B. What a piece of glass can do, could also a convex mirror do. Are
polished metal pieces known from ancient history that could serve as
fire-mirror? I don't know. A very, very speculative idea is the possiblity
of parabola sand dunes. With proper orientation of these typical desert
dunes and proper position of the sun, it is for sure that enormous heat
will be concentrated in the focal spots of the parabola. If these spots
could serve as places for fire generation is unsure.
C. Maybe it is possible to make a kind of convex mirror of salt, or other
shiny material, like marble. Salt is very reflective and I can imagine
that such types of mirrors could serve as fire initiators. Salt is not a
material to leave artifacts, so if this speculation has some truth, we
never will know if it is used in history. I don't know of marble sun

A hay-stack could become overheated by bacteria activity and fire could
start. A pile of any kind of organic material could come in an overheated
condition and it will not surprise me if in prehistoric times this method
was known.

4. Natural gas.
Flintstones are known for very long time that they are able to spark.
These stones are usually composed of quartz (SiO2) and I really don't know
why these stones generate sparks and what is in fact sparking. But anyhow,
these stones work as sparking machine.
However, a spark is seldomly sufficient to let something to burn. Gas will
do, as we know from our modern cigaret lighters. There are several
occasions where natural gas occurs.
A. Underground oil and gas fields could be leaking in the surface. Also
natural tar could be present on the surface. Like in Tierra del Fuego,
South England, Middle East, Texas, etc. All these hydrocarbons could be
lightened be the spark of a flintstone.
B. Marsh gas (methane) is another natural gas. The burning of marsh gas is
the source for many mysterious fairy tails and superstitious legends. In
some areas a fair amount of marsh gas is produced. Here in the Netherlands
farmers in some places sample this gas by means of a belljar and use this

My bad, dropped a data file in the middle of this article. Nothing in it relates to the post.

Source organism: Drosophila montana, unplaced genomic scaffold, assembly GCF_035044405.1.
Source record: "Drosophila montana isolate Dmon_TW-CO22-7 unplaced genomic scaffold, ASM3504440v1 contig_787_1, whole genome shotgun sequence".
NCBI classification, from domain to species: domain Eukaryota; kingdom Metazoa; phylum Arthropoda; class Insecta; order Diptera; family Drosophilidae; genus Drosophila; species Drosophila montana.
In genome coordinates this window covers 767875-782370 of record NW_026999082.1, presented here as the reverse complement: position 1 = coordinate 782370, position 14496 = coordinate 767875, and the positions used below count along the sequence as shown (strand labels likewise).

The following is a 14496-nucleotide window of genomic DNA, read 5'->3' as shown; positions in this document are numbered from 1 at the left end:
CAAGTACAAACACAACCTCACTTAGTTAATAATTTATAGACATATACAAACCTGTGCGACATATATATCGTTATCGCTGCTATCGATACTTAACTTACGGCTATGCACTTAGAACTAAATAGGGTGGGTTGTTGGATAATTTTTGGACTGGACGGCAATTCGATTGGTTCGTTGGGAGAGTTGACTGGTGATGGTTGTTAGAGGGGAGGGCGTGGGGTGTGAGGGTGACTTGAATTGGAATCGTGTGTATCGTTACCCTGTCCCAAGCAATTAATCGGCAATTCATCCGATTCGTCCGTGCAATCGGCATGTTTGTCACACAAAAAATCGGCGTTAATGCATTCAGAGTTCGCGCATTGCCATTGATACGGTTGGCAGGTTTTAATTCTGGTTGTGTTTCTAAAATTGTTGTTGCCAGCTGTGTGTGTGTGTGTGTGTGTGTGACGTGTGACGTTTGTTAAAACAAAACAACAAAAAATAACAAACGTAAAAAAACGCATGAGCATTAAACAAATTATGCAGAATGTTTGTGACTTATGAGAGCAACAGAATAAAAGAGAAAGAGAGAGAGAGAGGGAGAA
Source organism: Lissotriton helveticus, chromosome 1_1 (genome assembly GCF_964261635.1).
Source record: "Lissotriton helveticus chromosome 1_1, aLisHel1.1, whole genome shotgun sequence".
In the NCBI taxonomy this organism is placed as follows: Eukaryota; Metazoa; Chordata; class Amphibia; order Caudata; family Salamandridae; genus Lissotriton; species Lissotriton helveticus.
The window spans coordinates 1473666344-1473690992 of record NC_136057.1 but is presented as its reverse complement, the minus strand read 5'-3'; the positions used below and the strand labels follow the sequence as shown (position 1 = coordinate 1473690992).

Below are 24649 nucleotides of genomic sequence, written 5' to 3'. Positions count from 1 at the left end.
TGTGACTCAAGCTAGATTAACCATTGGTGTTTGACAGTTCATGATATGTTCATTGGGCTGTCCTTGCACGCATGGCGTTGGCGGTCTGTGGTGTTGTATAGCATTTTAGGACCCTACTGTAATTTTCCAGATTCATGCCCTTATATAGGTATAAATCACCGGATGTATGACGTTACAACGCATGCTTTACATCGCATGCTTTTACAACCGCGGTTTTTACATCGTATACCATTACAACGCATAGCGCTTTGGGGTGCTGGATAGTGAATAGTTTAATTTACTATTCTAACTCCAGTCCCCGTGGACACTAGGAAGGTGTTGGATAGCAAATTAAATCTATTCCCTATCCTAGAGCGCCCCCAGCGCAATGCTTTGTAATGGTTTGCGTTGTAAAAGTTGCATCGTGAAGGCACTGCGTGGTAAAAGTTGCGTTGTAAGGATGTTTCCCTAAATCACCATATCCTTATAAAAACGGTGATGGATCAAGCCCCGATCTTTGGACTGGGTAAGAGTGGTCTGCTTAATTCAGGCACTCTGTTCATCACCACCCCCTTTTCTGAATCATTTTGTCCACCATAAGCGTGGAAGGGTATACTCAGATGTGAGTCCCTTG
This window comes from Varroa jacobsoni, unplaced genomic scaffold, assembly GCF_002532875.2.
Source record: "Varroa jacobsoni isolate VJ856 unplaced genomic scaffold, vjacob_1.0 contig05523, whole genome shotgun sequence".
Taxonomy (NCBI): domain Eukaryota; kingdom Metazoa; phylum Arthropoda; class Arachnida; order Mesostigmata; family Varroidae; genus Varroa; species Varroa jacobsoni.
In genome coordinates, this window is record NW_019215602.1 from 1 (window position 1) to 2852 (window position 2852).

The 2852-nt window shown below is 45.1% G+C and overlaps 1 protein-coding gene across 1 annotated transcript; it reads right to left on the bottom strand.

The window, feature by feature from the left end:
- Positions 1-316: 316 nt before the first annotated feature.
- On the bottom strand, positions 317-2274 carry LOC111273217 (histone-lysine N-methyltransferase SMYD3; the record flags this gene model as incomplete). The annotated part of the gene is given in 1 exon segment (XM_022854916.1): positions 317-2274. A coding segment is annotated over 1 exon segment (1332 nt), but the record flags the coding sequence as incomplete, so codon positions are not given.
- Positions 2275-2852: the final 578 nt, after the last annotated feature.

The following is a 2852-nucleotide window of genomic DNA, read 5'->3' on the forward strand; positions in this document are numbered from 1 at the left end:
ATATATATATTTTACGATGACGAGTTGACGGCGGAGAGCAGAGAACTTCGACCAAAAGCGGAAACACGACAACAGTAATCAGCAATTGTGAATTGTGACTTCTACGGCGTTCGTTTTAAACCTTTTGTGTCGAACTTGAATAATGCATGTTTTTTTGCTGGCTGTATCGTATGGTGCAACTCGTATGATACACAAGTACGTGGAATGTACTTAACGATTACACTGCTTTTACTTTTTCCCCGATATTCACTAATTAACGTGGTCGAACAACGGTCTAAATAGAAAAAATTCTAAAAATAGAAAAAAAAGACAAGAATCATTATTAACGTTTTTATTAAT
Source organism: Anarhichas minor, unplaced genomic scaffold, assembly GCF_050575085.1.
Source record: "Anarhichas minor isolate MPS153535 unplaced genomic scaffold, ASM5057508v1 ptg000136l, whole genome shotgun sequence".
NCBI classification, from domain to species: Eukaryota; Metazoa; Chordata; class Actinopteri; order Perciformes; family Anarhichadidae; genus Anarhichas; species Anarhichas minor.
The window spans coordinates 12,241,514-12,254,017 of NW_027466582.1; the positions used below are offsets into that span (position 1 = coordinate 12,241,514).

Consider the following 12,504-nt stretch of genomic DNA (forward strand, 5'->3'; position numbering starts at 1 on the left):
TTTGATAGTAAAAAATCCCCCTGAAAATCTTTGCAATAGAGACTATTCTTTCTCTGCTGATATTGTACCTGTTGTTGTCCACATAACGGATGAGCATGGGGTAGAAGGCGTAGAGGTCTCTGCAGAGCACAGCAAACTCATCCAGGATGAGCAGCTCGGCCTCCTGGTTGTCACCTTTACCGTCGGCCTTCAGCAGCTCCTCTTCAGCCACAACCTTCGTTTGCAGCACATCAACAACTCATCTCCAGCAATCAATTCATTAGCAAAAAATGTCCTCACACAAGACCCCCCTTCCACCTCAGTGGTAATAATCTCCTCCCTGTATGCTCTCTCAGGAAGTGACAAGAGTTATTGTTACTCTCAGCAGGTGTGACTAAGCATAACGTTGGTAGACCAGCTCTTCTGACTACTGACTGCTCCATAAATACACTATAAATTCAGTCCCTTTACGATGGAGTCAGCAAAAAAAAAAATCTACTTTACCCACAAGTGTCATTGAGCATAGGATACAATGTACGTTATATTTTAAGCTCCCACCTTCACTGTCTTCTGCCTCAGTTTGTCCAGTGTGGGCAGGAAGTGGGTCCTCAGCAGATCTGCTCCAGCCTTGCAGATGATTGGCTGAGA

gas for cooking. To me it was a surprise when I discovered a couple of
winters ago that all the air bubbles frozen in the ice on canals where
composed of gas, instead of air. If a small hole is made in these bubbles,
and when lighted, they could burn for minutes. I am sure that in
prehistoric times this way of making fire was a commonly used method.
C. There is another occurrence of natural gas: the gas produced by animals
during digestion. The swollen belly of a dead cow or other animal is
obvious and is full of gas. Also this gas could have been used for making
fire. A couiple of decennia ago, there was a veterinarian who treated a
living cow that suffered severly of a congestion. If the belly is swollon,
one should act immediately by making a perforation in the belly to degas.
This veterinarian treated this cow in the stable of a farmhouse. The
surgeon demonstrated to the farmer the fact that it is really gas that
blew-up the cow, by lightening the escaping gas. It was a very sad
learning experiment: the complate farm house was destroyed by the
resulting fire.
But we all know that this gas is produced daily. Yes, we call it farts.
And possibly, although it needs some parctice, ancient people could have
lightened their farts to set a campfire for roasting the meat. It is a
possibility that the San people used the oistrich eggshells for sampling
their own gas. Who knows?

So far my ideas on making fire.

dr. Leo D. Minnigh
Library Technical University Delft
PO BOX 98, 2600 MG Delft, The Netherlands
Tel.: 31 15 2782226
        Let your thoughts meander towards a sea of ideas.


Leo Minnigh <>